Again I hate to cast any skepticism on what seems to be a great story of a brave spy coming in from the cold in the service of American freedom. And I would never raise such questions in public if I had not been told by a very senior official in the intelligence world that indeed, there are some news stories that they create and drive — even in America (where propagandizing Americans is now legal). But do consider that in Eastern Germany, for instance, it was the fear of a machine of surveillance that people believed watched them at all times — rather than the machine itself — that drove compliance and passivity. From the standpoint of the police state and its interests — why have a giant Big Brother apparatus spying on us at all times — unless we know about it?

And no one.

No one.

Mentions the elephant in the room (all rooms really now) overpopulation solutions.

But I'm, of course, just using reason.

Good common sense, they say.

So sue me.




Thank the gods for Canadians.



And one guy from Duluth.

5 comments:

mistah charley, ph.d. said...

i disagree with naomi wolf's false flag hypothesis re snowden

regarding why he would go to hong kong:

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http://www.counterpunch.org/2013/06/12/why-is-edward-snowden-in-hong-kong/

briefly: Lindorff writes "as someone who has spent almost seven years in China and Hong Kong"

Snowden has put China's leaders in his debt AND

He has protected himself by stating he has information that could be very harmful to US intelligence gathering efforts

===

why doesn't he have a lawyer at his elbow when making statements? maybe he realizes that once the feds have him in custody they won't let him go, so the "legal issues" raised by what he might say now are moot

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why is he so "on message" in his communications? because he's a really smart guy -leaving high school early is consistent with this, in my opinion

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his girl friend pole dances? well, this is the 21st century - in the clip i saw on youtube she didn't take off any clothes - no big deal

also, he left her behind - if he does end up living in exile in hong kong, or china, or iceland, or switzerland, she can rejoin him if it's mutually agreeable - time will tell

mistah charley, ph.d. said...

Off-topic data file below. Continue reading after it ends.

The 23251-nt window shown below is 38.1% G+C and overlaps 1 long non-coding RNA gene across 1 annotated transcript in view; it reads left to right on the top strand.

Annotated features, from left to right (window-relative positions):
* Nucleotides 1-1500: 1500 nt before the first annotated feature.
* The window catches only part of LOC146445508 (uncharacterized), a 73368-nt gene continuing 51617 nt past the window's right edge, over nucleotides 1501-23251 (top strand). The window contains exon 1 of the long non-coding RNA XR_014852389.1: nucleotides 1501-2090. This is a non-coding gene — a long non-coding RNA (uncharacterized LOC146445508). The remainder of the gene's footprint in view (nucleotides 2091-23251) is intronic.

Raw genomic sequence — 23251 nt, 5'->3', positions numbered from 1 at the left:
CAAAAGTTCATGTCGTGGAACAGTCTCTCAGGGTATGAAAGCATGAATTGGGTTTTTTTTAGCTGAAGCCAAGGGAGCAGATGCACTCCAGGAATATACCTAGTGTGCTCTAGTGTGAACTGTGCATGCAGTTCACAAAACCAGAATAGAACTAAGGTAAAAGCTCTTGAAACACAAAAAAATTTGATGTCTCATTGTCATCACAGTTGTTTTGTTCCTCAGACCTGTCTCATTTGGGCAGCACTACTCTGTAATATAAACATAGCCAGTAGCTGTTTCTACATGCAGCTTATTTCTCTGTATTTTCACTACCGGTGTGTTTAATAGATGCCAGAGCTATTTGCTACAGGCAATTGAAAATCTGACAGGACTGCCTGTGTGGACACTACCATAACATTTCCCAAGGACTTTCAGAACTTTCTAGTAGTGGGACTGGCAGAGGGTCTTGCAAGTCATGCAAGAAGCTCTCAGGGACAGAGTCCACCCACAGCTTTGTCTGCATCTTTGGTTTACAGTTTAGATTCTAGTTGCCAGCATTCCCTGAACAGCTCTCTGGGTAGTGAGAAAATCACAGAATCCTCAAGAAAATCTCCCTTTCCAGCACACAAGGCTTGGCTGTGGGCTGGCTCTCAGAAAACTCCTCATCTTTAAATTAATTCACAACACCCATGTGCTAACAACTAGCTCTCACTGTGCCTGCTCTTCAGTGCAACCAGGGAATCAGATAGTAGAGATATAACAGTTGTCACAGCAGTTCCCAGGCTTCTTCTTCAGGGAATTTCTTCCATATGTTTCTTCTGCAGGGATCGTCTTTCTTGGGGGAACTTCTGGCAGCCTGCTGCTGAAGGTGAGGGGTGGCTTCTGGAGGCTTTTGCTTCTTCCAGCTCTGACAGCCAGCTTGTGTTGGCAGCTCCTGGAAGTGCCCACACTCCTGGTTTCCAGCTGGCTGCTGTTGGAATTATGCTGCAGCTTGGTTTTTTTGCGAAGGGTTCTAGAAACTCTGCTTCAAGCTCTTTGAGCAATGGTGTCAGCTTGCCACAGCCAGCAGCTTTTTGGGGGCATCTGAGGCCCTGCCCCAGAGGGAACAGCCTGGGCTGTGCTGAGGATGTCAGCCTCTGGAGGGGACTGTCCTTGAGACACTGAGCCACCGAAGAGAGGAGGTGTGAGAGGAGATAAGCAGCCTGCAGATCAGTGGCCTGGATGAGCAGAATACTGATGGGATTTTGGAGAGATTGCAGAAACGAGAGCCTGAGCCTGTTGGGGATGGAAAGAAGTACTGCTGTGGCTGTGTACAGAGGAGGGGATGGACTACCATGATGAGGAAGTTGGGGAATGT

and on another point, regarding the potential mismatch between global population and available necessary inputs (food, fuel, water) - don't worry about it, Nature will produce a balance - and equilibrium will inevitably be restored, sooner or later, one way or another - even without action directed at the highest level and implemented by disciplined organizations

Suzan said...


Don't worry you say. It'll work itself out, you imply.

Thanks for the input, MC, but, please, enlighten me further as to why I should trust their brilliances to address these problems positively for the 99% when they did such a bang-up job on the financial (planned financial) disasters (for the 1%).

I guess they do tend to always work out for the 1% though, don't they?

I think the wisest course for me would be to continue to reserve judgment there until I get some more solid evidence.

And it's not looking good from here.

Again, thanks for your thoughts.

mistah charley, ph.d. said...

hi, Suzan - when i say "don't worry...Nature will produce a balance"


i am NOT saying "trust their brilliances to address these problems positively for the 99%" -

so far as i know, promoting the general welfare is not their primary objective -

rather, you should trust the people at the levers of power to do what they think is in their short-term best interest

and when i say "Nature will produce a balance" i am expressing my faith that the biosphere will continue functioning - not that our species will continue to retain its current dominant role

and when i say "don't worry" i don't mean "be optimistic" - i mean "do something other than worrying" -


options include "eat, drink and be merry" or "pray without ceasing" or "love whomever happens to be around to be loved" or "self-regulate your attention so that it is maintained on immediate experience, thereby allowing for increased recognition of mental events in the present moment...and adopt a particular orientation toward one’s experiences in the present moment, an orientation that is characterized by curiosity, openness, and acceptance"*




*Scott R. Bishop, Mark Lau, Shauna Shapiro, Linda Carlson, Nicole D. Anderson, James Carmody, Zindel V. Segal, Susan Abbey, Michael Speca, Drew Velting & Gerald Devins (2004). "Mindfulness: A proposed operational definition". Clinical Psychology: Science & Practice 11 (3): 230–241.

Suzan said...

Well, yes, of course.

In the end, everyone dies.

So things do work out.

meh